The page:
I’d been holding forth in a seminar on how to get clear on what all the new stuff that shows up each day means for you before getting stuck in to moving things forward, and the remark from one of my participants came as a surprise. Caught off guard, I thought I’d best buy some time.
“You are telling us that we need to do this clarifying thing for something like an hour per day, right?”
The participant, a woman in her early forties, was not impressed. “That’s a lot of time, and I’m here because I don’t have much. All I’ve done so far is make lists. Good lists, sure. Better than anything I’ve tried before, but I’m not sure that it will make me any faster than if I just got stuck in and did some work with that time.”
I nodded again, and felt 21 people’s heads swivel slowly from her face to mine with more than a little expectation. It is a challenging question, and it doesn’t always get raised. Many think it at some point as they get started with using GTD, but it doesn’t always get put on the table during a seminar.
Feeling slightly pressured, I used my standard tack: “Well, it might help if you think about it this way: as someone who thinks and talks for a living there actually is no added time cost, you have to do the thinking and deciding anyways to be able to get into action. All we are suggesting is that you become aware that you need that time, so you can protect it and don’t end up having to do it between meetings, after work, or on the weekends.”
She seemed to take that on board, but I was left with a sense that I’d not gotten to the heart of the matter with my answer.
That incompleteness has been niggling at me for a few weeks. As often, her challenge to my certainty has forced me to go a bit deeper and clarify my own thinking on the subject. I know that clarifying things on the front end is the right thing to do from experience, but I don’t get paid to know it; I get paid to help others understand it in a way that makes them want to give it a try.
After cooking it in my subconscious and in a few conversations, here – in bulleted form – is what I wish I’d said in addition to the above:
- Speed is not the only variable. If speed was the only consideration, then it might be a close call, ROI-wise. But there is a lot more going on. Here some other variables that I see are in play:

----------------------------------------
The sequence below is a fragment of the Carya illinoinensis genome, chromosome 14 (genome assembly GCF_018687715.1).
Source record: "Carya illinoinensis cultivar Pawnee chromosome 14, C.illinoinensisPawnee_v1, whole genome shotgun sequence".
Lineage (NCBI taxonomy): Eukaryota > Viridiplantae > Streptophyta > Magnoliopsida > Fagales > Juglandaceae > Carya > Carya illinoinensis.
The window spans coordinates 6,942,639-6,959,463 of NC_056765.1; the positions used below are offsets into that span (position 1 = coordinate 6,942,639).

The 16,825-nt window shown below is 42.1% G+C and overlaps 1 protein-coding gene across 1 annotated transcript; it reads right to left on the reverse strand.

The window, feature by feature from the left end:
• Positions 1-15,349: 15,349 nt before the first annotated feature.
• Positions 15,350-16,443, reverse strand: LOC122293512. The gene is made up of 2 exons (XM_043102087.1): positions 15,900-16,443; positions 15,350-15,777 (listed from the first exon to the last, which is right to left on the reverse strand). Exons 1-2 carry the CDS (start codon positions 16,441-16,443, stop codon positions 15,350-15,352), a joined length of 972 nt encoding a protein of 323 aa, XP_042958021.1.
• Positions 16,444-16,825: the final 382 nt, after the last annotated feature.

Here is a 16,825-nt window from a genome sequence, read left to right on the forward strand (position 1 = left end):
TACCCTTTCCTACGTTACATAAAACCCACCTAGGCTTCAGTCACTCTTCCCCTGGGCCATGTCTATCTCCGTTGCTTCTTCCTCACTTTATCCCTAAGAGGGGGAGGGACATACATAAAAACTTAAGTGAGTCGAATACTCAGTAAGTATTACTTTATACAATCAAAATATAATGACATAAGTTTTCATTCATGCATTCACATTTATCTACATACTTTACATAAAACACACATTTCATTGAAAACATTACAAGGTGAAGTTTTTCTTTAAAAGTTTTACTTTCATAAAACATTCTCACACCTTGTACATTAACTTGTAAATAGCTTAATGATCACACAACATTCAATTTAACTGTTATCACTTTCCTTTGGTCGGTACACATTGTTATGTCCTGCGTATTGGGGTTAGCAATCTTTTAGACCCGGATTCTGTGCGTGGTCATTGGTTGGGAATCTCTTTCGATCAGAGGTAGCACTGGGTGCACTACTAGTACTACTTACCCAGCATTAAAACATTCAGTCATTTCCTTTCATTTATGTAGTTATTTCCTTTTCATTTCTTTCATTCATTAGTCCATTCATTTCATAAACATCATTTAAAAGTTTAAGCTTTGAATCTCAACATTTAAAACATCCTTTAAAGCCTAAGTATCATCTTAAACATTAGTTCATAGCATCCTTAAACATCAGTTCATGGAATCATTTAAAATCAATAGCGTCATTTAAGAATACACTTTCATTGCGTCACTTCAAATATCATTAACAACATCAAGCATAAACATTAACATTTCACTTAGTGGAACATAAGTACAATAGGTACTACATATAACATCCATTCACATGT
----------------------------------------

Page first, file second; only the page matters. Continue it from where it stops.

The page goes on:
- Quality of decision making – you won’t use more time, but if you protect the time each day to clarify what your incoming ‘stuff’ actually means for you there is a significant benefit in terms of the quality of thought and decision making. If you clarify things when you have time set aside for that and you are not stressed by things catching fire around you while you try to think and deicide, it simply gives you more of an…
- Overview – doing regular thinking about new stuff allows for at least an occasional overview of everything I’m committed to doing, as opposed to just the things that recently showed up or are currently exploding in my world. Having that overview tends to dramatically reduce my levels of…
- Stress – there may be way too much to do, but at least I know what it is, and I know that most of it is not actually due today. Which helps with…
- Prioritisation – the clarity that comes from thinking things through on the front end means I’m looking at reasonably complete lists, so I feel I’m making better choices. Which offers…
- Peace of mind – a sense that I’m not missing anything more important while I’m working on the thing that I’m doing, and…
- Satisfaction – I have a sense of satisfaction that – for a significantly larger amount of my time – I’m working on things that I want to be, that are important to me, and are pointed at things other than just more work.
Speed is only one consideration in the mix. But even on that score what my participant couldn’t see – yet – is how much she’d be moving forward if she simply processed all her stuff every day, and used the two-minute rule. That tip alone was worth the price of my first seminar back in 2004.
For leaders, the other thing that is challenging to understand before you are consistently clarifying things on the front end is that delegation is also happening earlier than it otherwise would, rather than as those things heat up or blow up. Because new topics are getting time and attention sooner, and there is time protected to think them through with more care, direct reports are getting more clarity about desired results much sooner than they otherwise would. This has a huge impact on the working culture of the team.
So as a leader you’d be stupid not to do it consistently, right?
Not so fast. One of the challenges that leaders have is that they can clearly see the time cost of clarifying, but the benefits of clear and timely delegation are much more diffuse, spread through time, and – here is the kicker – experienced in large part by others.
Hard to see perhaps, but all of those benefits are there, for a relatively small investment of time and attention. Give it a try – you have nothing to lose but your stress, lack of perspective, and stuck-ness.